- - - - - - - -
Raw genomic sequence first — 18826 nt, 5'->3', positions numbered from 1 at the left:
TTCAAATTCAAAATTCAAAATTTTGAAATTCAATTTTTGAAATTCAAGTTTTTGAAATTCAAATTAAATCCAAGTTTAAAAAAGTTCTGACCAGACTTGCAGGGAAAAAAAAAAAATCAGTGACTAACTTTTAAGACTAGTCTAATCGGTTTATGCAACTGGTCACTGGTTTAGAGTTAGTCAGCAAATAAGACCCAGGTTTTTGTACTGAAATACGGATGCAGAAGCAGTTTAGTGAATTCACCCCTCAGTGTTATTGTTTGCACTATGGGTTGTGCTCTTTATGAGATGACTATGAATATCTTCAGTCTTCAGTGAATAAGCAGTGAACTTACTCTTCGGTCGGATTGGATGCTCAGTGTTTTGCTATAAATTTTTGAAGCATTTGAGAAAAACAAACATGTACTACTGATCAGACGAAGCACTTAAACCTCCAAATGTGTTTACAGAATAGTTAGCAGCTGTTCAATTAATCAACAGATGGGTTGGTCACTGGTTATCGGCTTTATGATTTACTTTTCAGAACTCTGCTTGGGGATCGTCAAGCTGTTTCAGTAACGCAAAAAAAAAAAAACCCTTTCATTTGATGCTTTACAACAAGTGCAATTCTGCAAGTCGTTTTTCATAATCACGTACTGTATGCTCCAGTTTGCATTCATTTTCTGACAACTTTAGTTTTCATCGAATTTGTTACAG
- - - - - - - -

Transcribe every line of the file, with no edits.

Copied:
Raw genomic sequence first — 18826 nt, 5'->3', positions numbered from 1 at the left:
TTCAAATTCAAAATTCAAAATTTTGAAATTCAATTTTTGAAATTCAAGTTTTTGAAATTCAAATTAAATCCAAGTTTAAAAAAGTTCTGACCAGACTTGCAGGGAAAAAAAAAAAATCAGTGACTAACTTTTAAGACTAGTCTAATCGGTTTATGCAACTGGTCACTGGTTTAGAGTTAGTCAGCAAATAAGACCCAGGTTTTTGTACTGAAATACGGATGCAGAAGCAGTTTAGTGAATTCACCCCTCAGTGTTATTGTTTGCACTATGGGTTGTGCTCTTTATGAGATGACTATGAATATCTTCAGTCTTCAGTGAATAAGCAGTGAACTTACTCTTCGGTCGGATTGGATGCTCAGTGTTTTGCTATAAATTTTTGAAGCATTTGAGAAAAACAAACATGTACTACTGATCAGACGAAGCACTTAAACCTCCAAATGTGTTTACAGAATAGTTAGCAGCTGTTCAATTAATCAACAGATGGGTTGGTCACTGGTTATCGGCTTTATGATTTACTTTTCAGAACTCTGCTTGGGGATCGTCAAGCTGTTTCAGTAACGCAAAAAAAAAAAAACCCTTTCATTTGATGCTTTACAACAAGTGCAATTCTGCAAGTCGTTTTTCATAATCACGTACTGTATGCTCCAGTTTGCATTCATTTTCTGACAACTTTAGTTTTCATCGAATTTGTTACAG